When I was a little boy I remember going down to the foot crossing at the railway to watch Churchill's funeral train go past. Can't believe it was nearly fifty years ago! My childhood is now history!

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    1. Legatus - yes I was quite surprised at the sennet hats as well... but the following may give a clue.. Queen Victoria died in 1901, so the black version was abolished just before she died... "The sennet/sennit hat, removed from kit lists in 1921, a part of the dress of the sailor when uniform was first established, along with a few other items, probably formed a part of the sailor’s irregular uniform for many years prior to 1857, and it or something very similar, was probably associated with the Napoleonic wars. The hat was to be black in home waters, and white when serving in the tropics. The black hat, along with the jacket, sometimes known as the "tar" or "tarpaulin," was abolished in 1891. The white hat or "straw" aka sennet, when out-of-shape, could be stiffened by being painted or moistened with a solution of gelatine, and set to dry on a hat-block."

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  4. Very interesting read there Steve.
    Getting convicts to do the building - now that sounds like a plan to help reduce the cost of civil works.

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    1. Paul - according to the guy who gave the talk, the convicts were practically beating the doors down to get on the work parties as it meant better food.. I'm guessing it might have added a little interest to their daily existence as well to be out from behind bars... Victorian community service!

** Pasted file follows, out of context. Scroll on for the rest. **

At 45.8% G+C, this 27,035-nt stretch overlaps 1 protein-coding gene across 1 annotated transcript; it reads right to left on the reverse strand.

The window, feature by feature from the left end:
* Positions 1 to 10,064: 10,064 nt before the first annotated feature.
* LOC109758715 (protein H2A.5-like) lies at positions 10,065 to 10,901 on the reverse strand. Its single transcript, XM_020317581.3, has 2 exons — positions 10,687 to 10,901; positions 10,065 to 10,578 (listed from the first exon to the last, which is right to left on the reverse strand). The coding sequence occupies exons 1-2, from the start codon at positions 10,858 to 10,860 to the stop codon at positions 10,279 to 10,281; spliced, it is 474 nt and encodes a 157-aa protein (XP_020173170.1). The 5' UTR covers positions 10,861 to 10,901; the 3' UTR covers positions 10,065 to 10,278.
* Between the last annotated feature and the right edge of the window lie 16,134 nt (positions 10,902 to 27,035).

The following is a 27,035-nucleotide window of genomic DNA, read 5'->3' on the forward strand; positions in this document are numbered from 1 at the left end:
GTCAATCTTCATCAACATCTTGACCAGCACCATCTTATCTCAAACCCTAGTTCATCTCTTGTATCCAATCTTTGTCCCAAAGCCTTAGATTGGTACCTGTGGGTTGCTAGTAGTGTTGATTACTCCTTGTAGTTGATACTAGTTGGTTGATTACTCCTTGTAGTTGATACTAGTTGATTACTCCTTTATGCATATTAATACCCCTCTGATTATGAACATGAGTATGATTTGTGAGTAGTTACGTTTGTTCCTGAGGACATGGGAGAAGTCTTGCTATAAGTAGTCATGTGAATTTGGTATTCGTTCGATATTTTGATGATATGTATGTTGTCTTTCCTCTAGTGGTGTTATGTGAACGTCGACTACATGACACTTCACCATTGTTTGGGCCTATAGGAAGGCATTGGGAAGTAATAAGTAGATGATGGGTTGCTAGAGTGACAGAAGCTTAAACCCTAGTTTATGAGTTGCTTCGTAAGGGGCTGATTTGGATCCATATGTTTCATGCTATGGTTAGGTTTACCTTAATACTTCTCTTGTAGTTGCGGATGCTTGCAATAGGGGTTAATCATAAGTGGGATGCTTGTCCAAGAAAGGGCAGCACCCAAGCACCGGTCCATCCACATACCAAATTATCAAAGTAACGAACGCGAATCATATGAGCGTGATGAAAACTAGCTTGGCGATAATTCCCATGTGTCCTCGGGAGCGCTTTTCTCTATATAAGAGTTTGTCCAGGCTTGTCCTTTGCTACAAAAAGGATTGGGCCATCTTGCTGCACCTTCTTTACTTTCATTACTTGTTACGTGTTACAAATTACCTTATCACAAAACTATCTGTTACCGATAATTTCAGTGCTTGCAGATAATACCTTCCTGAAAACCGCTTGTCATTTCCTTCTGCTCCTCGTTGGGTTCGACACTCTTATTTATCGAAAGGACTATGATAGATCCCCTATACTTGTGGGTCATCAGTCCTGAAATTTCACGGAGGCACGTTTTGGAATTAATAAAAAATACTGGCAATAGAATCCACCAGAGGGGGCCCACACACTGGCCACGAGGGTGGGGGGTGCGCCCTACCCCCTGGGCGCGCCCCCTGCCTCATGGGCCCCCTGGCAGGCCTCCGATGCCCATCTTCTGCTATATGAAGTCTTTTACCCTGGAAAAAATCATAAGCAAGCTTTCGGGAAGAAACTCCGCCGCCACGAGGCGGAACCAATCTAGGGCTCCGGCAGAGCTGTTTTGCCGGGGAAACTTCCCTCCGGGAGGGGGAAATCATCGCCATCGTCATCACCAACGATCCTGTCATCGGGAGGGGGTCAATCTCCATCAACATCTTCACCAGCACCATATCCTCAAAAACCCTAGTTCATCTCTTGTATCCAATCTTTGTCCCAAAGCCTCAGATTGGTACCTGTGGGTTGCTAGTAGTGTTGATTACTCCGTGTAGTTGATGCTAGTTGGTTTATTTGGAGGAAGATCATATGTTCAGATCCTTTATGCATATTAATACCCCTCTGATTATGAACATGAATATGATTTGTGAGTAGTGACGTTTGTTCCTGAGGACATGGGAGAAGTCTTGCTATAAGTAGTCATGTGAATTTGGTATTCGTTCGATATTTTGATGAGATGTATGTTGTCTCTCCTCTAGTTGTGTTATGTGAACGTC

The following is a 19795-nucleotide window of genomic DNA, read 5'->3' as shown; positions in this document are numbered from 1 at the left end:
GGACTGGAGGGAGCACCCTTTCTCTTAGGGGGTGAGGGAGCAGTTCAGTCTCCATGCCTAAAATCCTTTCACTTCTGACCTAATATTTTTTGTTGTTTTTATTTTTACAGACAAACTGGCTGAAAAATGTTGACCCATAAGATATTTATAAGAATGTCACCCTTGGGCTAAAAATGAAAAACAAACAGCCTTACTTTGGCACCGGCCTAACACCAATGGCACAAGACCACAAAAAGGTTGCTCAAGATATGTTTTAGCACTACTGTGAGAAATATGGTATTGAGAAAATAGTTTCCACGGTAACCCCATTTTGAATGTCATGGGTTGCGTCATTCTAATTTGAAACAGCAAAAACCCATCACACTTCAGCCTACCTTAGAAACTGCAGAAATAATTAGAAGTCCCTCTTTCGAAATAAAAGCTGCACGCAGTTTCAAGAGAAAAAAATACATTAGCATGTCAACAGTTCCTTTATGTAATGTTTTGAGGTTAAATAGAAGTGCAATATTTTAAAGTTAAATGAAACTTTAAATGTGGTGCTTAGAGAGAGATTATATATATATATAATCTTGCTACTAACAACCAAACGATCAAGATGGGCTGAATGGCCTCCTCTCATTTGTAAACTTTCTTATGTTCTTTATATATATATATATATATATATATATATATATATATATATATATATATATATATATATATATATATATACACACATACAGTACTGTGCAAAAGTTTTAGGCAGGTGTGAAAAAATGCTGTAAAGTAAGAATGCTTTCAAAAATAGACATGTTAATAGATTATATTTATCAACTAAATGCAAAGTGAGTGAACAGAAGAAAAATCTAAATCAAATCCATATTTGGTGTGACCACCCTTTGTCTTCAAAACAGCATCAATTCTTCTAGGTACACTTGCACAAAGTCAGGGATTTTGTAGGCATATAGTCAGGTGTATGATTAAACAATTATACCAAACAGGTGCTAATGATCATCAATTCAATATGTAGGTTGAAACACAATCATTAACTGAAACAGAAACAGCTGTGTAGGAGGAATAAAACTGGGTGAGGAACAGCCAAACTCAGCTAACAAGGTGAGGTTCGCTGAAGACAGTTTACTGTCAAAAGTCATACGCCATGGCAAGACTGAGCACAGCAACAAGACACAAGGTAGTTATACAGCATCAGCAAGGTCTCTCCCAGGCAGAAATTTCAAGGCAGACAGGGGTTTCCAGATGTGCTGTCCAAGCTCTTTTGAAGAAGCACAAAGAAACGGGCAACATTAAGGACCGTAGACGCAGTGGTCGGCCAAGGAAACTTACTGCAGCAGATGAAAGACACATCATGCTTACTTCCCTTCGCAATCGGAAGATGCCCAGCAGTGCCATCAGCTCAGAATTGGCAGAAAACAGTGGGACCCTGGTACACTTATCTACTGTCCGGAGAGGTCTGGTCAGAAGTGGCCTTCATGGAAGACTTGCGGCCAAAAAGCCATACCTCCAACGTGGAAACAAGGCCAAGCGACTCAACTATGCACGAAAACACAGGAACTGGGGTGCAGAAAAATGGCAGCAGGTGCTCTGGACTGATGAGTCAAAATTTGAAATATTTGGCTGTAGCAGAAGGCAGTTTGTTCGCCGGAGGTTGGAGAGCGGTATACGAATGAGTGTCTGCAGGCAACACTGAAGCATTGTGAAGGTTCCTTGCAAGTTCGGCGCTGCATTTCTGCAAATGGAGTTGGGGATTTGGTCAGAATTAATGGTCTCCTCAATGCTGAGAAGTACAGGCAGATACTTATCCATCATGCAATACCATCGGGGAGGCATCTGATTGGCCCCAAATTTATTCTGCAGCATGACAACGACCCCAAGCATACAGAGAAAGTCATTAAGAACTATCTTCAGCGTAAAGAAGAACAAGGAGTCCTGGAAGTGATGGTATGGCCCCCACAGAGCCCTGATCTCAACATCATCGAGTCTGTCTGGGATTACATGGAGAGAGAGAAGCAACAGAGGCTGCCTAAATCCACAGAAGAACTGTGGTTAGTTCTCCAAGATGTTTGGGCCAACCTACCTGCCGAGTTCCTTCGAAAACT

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  5. In a previous incarnation I spent much time at Whale Island - especially when it was run down to the brink of closure in 84-85. It was once also home to the Naval Zoo - a repository for the (sometimes very large) animals presented to (or liberated by?) RN ships whilst overseas. Many were killed during Luftwaffe bombing raids in WW2 and in my time the gravestones were still visible. One of the stranger official trophies was a small brass plaque on the skirting board on a Wardroom staircase which celebrated the occasion when a visiting Army officer, retiring to bed (possibly very late?), shot at what he claimed to be a rat!

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    1. Jeremy - the site of the zoo is now a garden.. it was touched on in the tour.. I think he said that they had taken the decision to kill a lot of the animals due to concerns about them running wild during air raids.. fascinating though.. they even had a couple of polar bears!

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  6. Thank you for sharing this with us less fortunate who cannot do so ourselves. This was a very interesting and informative read for my Sunday morning. Cheers.

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  7. I've been having lots of problems with my blog accounts and to save my sanity have decided to restart my blog if you would like to 'refollow' me please use this link
    http://tonystoysoldiers.blogspot.co.uk/
    Cheers Tony (Mosstrooper)